Perometer (400T) Measurement of lower limb volume: development of a standardised protocol.
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Coutts, F., Grainger, A. & Bulley, C. () Perometer (400T) Measurement of lower limb volume: development of a standardised protocol., , , , ,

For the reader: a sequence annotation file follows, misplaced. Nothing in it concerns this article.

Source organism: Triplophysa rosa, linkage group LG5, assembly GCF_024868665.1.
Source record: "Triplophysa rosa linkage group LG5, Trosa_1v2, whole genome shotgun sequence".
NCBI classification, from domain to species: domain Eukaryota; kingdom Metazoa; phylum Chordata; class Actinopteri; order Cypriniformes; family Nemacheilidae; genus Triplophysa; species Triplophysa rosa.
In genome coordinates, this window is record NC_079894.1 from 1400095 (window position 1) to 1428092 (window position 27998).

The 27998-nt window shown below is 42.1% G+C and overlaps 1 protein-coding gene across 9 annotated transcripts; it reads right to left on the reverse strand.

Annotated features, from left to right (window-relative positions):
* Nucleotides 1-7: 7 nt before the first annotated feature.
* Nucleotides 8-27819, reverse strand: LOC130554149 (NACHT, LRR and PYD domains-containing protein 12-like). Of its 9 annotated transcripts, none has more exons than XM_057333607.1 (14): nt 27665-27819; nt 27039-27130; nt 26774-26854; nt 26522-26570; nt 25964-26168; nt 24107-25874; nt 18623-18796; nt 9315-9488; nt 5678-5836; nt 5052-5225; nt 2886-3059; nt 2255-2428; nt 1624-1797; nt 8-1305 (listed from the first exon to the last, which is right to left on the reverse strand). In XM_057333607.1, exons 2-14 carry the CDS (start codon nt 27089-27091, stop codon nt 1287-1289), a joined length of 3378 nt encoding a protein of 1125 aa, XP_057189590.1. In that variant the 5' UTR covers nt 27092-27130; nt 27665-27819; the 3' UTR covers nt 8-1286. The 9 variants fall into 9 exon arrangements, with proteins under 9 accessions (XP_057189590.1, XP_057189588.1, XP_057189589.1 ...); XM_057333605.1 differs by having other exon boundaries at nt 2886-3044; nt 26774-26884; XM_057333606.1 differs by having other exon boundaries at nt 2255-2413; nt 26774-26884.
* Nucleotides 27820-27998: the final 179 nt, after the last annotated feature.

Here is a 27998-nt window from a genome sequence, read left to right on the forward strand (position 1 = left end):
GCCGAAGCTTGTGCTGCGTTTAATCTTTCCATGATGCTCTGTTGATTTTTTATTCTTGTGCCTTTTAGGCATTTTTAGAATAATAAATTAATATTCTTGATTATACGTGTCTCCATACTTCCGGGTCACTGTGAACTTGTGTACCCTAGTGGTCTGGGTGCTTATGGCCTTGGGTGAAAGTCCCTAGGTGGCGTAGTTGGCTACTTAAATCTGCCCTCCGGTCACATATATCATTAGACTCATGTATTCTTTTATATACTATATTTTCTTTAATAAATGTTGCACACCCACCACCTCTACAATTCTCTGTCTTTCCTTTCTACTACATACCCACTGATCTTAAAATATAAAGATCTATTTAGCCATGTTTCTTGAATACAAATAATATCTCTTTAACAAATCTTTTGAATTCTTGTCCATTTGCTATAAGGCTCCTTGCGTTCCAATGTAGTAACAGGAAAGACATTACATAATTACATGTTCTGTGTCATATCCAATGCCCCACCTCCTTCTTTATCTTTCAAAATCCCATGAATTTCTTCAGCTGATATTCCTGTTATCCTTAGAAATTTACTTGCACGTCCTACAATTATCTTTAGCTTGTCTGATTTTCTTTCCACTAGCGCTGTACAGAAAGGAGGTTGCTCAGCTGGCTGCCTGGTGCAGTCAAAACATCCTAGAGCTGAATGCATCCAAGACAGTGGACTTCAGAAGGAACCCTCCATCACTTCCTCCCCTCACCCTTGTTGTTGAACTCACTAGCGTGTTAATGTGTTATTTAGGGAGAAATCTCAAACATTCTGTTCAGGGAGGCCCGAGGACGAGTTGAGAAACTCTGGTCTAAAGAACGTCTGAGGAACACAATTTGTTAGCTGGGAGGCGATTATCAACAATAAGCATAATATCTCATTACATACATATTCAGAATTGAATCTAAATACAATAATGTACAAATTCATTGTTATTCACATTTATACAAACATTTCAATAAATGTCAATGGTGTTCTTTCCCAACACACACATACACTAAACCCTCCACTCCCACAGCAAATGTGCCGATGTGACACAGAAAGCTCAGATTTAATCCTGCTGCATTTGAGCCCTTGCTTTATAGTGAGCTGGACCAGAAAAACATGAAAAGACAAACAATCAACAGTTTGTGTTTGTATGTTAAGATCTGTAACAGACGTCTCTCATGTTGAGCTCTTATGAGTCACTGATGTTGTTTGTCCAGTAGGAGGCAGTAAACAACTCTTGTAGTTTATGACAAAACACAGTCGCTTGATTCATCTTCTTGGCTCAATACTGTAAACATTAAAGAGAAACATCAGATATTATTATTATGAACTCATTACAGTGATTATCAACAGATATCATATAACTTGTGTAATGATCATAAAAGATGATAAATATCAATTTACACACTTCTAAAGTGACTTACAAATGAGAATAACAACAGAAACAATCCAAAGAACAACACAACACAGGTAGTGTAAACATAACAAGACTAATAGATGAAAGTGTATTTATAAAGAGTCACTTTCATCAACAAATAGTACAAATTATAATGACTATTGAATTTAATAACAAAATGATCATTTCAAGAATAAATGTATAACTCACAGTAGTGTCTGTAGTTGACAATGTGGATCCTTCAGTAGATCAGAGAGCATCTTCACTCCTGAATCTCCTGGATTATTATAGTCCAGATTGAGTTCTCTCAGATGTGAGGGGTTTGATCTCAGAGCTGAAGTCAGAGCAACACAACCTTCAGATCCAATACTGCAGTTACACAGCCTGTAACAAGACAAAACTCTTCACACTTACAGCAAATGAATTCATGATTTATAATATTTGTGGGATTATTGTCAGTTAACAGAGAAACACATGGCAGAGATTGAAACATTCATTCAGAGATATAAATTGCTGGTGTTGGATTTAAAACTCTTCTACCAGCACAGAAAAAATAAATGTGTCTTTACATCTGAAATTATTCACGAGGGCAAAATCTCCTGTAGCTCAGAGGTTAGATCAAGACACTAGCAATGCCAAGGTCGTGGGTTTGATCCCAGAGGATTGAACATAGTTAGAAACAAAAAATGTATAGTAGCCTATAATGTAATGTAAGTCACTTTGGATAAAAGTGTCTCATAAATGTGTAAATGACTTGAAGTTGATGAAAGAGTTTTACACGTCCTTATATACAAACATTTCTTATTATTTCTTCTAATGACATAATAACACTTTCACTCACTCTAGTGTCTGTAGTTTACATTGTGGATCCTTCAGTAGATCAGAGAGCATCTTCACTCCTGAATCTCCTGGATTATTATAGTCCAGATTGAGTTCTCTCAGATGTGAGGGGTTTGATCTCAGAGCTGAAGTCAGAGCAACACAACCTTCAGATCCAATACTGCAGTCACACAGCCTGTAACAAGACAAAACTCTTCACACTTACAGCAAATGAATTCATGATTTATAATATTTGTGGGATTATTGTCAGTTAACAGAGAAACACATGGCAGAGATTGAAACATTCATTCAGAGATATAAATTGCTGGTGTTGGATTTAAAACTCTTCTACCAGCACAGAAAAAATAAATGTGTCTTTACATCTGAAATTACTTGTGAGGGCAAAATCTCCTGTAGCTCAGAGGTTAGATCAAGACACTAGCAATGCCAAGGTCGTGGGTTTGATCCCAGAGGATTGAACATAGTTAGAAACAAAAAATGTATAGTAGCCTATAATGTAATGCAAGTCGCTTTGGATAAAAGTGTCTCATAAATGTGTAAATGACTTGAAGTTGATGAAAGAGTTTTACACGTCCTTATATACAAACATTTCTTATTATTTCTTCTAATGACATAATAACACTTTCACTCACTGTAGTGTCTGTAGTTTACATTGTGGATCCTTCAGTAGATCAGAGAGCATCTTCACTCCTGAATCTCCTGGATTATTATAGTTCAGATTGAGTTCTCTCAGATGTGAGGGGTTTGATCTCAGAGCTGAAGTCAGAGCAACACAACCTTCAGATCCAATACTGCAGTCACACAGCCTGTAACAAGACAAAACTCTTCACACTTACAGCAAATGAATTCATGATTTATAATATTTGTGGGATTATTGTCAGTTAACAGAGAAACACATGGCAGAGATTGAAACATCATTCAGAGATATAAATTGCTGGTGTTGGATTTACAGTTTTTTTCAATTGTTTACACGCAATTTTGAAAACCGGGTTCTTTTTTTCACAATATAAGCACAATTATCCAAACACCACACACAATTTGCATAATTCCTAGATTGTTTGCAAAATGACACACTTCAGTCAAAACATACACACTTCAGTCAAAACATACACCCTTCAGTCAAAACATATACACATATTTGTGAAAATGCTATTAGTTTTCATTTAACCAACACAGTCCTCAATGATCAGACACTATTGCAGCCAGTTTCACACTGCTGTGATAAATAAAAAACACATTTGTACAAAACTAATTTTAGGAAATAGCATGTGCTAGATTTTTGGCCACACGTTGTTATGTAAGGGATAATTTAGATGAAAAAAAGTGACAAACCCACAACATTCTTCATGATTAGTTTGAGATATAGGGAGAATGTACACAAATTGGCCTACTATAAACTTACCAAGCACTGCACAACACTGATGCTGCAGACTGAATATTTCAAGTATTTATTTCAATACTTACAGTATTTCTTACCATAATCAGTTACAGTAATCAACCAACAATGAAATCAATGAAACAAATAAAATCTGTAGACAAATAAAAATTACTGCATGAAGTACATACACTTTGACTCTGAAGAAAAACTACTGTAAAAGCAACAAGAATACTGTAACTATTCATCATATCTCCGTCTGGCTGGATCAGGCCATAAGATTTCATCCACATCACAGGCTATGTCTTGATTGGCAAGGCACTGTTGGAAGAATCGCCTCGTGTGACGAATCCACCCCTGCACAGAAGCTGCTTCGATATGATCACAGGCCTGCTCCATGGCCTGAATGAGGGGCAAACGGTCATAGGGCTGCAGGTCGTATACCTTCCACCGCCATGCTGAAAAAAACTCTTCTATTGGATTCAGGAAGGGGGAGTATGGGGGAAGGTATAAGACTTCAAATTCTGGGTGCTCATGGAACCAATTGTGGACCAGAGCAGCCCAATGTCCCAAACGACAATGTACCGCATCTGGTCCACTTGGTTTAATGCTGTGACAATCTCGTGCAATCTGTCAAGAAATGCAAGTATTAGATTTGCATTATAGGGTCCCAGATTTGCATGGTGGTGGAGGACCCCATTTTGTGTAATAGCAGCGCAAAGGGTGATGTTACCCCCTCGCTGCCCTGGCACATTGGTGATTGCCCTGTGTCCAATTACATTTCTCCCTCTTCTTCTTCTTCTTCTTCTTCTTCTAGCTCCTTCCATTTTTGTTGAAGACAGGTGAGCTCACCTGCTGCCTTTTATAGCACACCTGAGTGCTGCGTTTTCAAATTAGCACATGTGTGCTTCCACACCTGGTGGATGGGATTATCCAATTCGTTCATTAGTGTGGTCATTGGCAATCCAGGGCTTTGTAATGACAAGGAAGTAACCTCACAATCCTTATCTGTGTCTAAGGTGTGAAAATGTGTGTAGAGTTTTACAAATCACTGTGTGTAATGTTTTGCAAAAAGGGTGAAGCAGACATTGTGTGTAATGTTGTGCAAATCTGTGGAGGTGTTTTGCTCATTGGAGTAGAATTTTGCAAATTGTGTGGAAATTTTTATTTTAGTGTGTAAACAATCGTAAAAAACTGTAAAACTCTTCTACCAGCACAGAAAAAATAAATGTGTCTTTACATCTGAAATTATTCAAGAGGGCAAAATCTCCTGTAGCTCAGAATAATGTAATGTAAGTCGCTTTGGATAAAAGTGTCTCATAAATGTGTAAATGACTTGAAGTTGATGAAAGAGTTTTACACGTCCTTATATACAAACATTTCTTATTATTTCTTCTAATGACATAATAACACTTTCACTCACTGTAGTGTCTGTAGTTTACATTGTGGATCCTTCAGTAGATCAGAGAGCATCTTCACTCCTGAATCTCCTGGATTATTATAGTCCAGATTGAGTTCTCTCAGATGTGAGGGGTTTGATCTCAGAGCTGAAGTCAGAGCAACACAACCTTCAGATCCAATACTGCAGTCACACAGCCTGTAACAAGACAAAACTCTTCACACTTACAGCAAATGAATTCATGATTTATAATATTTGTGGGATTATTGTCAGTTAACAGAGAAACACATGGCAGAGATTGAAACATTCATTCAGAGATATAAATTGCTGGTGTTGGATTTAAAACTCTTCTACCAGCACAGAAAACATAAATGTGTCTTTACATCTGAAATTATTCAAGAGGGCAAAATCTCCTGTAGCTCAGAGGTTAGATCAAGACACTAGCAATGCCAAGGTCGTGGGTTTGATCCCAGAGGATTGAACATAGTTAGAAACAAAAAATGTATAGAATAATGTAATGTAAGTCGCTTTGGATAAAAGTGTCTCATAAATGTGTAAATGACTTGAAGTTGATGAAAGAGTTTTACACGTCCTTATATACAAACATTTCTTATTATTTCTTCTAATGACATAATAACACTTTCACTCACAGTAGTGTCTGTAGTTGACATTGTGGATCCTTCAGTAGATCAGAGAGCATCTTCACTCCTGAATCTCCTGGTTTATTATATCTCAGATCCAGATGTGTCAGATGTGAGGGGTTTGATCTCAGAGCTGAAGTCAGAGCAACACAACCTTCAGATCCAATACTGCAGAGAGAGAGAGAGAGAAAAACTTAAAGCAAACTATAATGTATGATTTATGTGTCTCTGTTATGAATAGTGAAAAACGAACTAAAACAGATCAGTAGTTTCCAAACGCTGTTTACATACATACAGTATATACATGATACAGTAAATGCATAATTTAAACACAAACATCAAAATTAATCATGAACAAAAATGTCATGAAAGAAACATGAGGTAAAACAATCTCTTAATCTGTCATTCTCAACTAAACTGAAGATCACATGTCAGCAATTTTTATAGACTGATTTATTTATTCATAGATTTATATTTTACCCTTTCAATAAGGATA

PURPOSE: This abstract presents a standardised protocol for the measurement of lower limb volume using the Perometer (400T) and evaluation of its test-retest reliability. RELEVANCE: Changes in limb volume result from a variety of musculoskeletal, vascular and neurological conditions. Limb volume measurement is important in monitoring treatment efficacy. Although the Perometer (400T) optoelectronic imaging device can be used to assess limb volume, no protocol has been published to standardise its use. DESCRIPTION: A standardised protocol was developed through multiple pilot studies: 1) The individual to be measured is required to sit with their lower limb elevated for five minutes to allow equilibration of tissue fluid. Pilot work involving one individual compared rest periods of 5, 10 and 15 minutes. Lower limb volume reduced by 0.28%, 0.12% and 0.52% respectively; the maximum reduction of 26.67 mls is likely to be clinically negligible. 2) A standardised endpoint for limb volume calculation is marked at 65% of femur length measured from distal (inferior lateral condyle) to proximal (superior greater trochanter). This proportion of limb length was selected following pilot work with three male and three female participants of different heights. 3) Normally the participant's foot is placed in the middle of the Perometer base-plate. A cylinder of known volume was placed in 16 segments outlined on the base-plate and the most accurate volume estimates were achieved in the central positions. 4) The normal stance for use with the Perometer (400T) requires the individual to stand sideways to the vertical Perometer track. Strict positioning of the lower limb in neutral rotation is not necessary: measurements carried out at increasing degrees of rotation from 0-60 degrees to both right and left demonstrated low coefficients of variation (<0.6%). 5) The Perometer frame is moved vertically up the lower limb to the standardised end-point at an average speed. Pilot work demonstrated higher measurement variability when the frame was moved rapidly compared to average or slow translations, although the coefficient of variation remained below 0.6%. 6) The distance from floor to standardised endpoint on the lower limb is entered into the computer software to calculate the volume of a standardised proportion of the lower limb. EVALUATION: The finalised protocol was repeated nine times on 30 participants by one investigator on two separate occasions. Test-retest reliability was calculated using Limits of Agreement (Bland & Altman, 1986), indicating that 95% of the time lower limb volume calculations will vary between 159.2 mls and -181.04 mls, amounting to 0.0004% variation and excellent test-retest agreement. CONCLUSIONS: Adoption of this standardised protocol for the Perometer (400T) will allow reliability of measurement in clinical practice. Further development and evaluation are needed, including investigation of defined speeds of Perometer frame movement, and reliability and validity of the protocol in different clinical populations. IMPLICATIONS: Standardised protocols are important to enable comparison of data within and between individuals at different clinical sites. This protocol for measuring lower limb volume using the Perometer (400T) will facilitate ongoing multi-site audit and evaluatin of management strategies.